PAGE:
Monday, August 29, 2005

Now THIS is too funny

Venezuela is going to ask the US government to extradite Pat Robertson, who suggested that the US assassinate Venezuelan President Chavez, but then he didn't, but then he sort of did, but then he apologized for saying what he didn't say - anyway, it's tough keeping up with Pat Robertson. But I think it does say somewhere in the Bible that it's okay to lie as long as you claim you talk to God.

I mean, isn't it because of the irresponsible rhetoric of religious zealots in the Islamic world that lots of people get themselves worked up in America? What about the zealots in our own back yard?

Unlike a fair number of people I know, I firmly believe religion should play a role - perhaps even a prominent one - in American politics and political life, and I tend to agree with Neustadt's argument in the Naked Public Square - i.e., the rise of reactionary and aggressive churches is at least in part the consequence of mainline Protestants and other more liberal church groups being viewed with suspicion by secularists. (Though I think there's something to be said for the proposition that the mainline Protestant and Jewish groups simply lost interest or passion, as well as the fact that nuts - Dobson, Falwell, Robertson, et al - make for better copy than the nice minister or rabbi who lives down the road and preaches tolerance and ecumenicalism.)

What is interesting, I think, is that a good part of the American punditry and opinion-makers, not to mention various politicians, like to talk about how bad it is in countries like Iran, where there ain't much of a line between church and state. The irony, of course, is that America has more than a small number of groups devoted to realizing a vision in America that would have made Ayatollah Khomeni's eyes moist over. Latest example: a group of "Christians" wants to establish biblical rule in South Carolina.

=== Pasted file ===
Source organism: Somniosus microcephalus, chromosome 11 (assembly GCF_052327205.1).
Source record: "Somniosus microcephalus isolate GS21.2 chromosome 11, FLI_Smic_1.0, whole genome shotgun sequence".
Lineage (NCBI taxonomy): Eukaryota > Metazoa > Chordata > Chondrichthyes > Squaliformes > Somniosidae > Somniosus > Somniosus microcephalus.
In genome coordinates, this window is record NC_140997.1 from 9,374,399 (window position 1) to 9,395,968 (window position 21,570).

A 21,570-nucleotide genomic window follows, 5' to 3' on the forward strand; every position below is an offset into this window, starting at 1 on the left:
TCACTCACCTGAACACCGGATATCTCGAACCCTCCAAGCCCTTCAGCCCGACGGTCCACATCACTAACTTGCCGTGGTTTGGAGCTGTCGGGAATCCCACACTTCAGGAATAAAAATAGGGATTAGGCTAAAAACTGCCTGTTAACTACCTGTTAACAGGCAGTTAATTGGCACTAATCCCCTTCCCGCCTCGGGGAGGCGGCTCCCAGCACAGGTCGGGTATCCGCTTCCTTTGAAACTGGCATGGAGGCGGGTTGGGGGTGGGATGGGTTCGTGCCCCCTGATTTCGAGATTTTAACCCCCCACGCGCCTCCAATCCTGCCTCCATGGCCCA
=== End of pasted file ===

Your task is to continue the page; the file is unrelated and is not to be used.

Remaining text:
I don't put Christians in parentheses because I don't think Christians should take a role in politics. I do it because I never understand how Christians can think that Jesus' kingdom is of this world (which it ain't - John 18:36) and how they can utterly disregard the sermon on the mount (Matthew 5,6,7)and advocate Old Testament morality despite the fact that Jesus says his followers shouldn't do this.

I enjoy the references to Dobson, Falwell, and Robertson as mullahs and the American Taliban. Why? Because, like the actual Taliban, I think that what they say has very little to do with the scriptural basis of their religion and everything to do with lining their pocketbooks and making themselves fat. And I wish that someone in the punditocracy or in politics would call a spade a spade.

BTW, the good "Christian" Pat Robertson had a lucrative business venture with Charles Taylor, murderous dictator of Liberia. I don't think that's what Jesus would do.
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